See the document describing the error handling rationale in the Swift repository for more on these ideas. You will see this reasoning applied broadly throughout the standard library design.


API design is delicate balance of many competing factors - ergonomics, correctness, performance, maybe even language limitations, etc. A language's standard library is even more delicate, because literally every single person who uses the language uses it.

In some sense, it's a similar issue to Array's subscript. There are plenty of threads where people wish it would return an optional, rather than crash in the (hopefully) rare case that you try to, say, access element 100 from a 10-element Array.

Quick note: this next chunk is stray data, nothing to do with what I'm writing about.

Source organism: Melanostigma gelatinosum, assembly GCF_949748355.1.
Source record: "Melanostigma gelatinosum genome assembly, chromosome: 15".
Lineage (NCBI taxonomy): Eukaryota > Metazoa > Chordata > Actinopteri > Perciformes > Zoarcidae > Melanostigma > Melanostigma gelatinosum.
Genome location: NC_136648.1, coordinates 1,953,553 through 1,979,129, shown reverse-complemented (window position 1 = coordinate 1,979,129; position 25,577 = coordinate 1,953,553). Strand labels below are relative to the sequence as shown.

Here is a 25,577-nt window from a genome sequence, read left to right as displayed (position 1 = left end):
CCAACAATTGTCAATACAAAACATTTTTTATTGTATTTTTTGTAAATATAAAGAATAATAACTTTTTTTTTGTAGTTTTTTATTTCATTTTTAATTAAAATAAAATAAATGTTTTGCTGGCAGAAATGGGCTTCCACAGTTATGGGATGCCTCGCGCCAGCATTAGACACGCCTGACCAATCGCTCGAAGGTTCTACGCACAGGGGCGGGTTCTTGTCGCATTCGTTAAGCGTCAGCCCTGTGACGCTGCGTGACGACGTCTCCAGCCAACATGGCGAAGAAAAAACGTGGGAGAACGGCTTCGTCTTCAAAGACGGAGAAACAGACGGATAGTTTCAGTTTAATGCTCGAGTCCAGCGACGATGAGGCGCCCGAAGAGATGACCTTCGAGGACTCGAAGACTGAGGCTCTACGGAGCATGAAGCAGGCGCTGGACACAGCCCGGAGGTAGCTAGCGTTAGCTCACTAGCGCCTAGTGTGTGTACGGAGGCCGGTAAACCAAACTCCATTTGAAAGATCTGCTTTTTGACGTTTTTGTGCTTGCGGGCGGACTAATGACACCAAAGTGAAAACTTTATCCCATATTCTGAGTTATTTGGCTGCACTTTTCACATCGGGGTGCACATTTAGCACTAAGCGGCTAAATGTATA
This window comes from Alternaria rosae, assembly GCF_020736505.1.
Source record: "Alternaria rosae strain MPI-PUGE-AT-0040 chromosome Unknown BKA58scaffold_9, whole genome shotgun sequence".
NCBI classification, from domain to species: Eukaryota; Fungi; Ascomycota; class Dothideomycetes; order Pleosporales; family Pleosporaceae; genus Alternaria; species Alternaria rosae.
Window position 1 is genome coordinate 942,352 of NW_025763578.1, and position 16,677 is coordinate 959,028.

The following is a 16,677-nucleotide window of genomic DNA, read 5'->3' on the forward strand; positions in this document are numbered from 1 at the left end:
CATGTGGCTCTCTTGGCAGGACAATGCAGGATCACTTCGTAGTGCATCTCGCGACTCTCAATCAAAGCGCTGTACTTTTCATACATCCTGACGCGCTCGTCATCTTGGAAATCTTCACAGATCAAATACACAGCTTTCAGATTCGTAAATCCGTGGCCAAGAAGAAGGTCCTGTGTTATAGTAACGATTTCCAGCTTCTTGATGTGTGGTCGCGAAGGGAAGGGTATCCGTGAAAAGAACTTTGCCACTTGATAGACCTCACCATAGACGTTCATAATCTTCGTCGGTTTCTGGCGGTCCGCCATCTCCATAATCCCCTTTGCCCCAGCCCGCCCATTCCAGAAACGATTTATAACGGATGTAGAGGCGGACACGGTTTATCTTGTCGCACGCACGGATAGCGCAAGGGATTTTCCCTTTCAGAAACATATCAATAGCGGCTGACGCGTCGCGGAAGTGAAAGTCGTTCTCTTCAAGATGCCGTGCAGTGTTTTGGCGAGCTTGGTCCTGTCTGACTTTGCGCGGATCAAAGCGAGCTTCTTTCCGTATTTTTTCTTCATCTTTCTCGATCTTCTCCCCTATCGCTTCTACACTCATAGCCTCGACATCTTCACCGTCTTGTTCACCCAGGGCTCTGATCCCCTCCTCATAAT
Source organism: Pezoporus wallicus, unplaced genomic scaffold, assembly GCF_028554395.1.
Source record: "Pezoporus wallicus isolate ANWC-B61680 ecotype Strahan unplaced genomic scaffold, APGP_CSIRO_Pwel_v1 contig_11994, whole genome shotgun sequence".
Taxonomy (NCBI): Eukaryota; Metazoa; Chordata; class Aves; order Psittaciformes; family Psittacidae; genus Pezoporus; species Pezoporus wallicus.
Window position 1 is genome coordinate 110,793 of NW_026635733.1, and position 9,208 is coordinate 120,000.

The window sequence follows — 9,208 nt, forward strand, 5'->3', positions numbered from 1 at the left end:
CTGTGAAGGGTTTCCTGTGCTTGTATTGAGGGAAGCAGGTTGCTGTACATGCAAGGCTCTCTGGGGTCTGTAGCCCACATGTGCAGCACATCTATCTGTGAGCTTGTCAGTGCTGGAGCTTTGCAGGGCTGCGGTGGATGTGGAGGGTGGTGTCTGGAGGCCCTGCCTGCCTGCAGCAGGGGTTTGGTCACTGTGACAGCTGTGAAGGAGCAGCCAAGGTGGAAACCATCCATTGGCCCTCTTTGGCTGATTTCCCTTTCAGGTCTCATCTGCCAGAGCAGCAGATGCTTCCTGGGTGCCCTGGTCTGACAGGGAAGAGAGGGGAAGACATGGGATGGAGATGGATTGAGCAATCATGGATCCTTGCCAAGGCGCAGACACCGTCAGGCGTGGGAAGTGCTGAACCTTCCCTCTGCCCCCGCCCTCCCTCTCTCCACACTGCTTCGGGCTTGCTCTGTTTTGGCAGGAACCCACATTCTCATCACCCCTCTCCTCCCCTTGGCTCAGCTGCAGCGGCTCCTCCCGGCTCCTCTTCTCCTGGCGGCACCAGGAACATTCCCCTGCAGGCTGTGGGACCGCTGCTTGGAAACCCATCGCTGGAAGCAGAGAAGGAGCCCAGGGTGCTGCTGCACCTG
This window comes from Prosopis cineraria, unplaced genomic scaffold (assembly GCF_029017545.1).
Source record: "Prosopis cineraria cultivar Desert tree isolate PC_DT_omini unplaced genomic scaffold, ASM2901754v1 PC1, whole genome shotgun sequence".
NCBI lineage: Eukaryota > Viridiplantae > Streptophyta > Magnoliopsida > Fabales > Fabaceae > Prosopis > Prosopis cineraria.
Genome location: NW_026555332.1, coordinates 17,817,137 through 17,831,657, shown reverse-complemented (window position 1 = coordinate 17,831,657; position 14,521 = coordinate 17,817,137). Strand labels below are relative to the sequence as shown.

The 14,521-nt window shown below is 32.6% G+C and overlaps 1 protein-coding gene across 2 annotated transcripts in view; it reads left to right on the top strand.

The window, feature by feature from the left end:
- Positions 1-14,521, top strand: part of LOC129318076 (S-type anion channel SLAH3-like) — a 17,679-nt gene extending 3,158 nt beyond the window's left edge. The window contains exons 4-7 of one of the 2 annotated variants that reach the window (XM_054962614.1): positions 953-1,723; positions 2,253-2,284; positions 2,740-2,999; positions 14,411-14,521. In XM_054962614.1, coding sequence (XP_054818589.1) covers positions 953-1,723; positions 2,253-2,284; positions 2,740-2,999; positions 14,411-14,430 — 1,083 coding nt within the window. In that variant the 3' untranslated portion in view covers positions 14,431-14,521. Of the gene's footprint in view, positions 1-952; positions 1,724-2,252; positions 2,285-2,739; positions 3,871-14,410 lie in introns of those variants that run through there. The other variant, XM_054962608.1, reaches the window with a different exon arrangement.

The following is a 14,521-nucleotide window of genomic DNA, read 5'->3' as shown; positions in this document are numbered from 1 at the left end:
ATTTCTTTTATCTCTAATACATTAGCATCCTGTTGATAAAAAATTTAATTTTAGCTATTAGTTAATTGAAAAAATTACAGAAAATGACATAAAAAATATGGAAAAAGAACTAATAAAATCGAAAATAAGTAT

Ultimately, the standard library designers considered that it would be incredibly tedious if they tried to ensure that code never crashed by making everything optional. It would propagate through the language and make even the simplest of applications an absolute nightmare to develop or maintain. And what is actually the tangible benefit? The code might still contain all kinds of subtle mistakes or miscalculations. You're always responsible for the correctness of your code.

Which is to say - it is, certainly, a reasonable request, I'm sure the standard library authors considered it, but from 2 designs that are both reasonable in their own way, they chose this one. Where possible, Swift tries to diagnose issues statically - but "possible" doesn't just mean "technically possible". It has to be pragmatic and not penalise the ergonomics of correct code, too.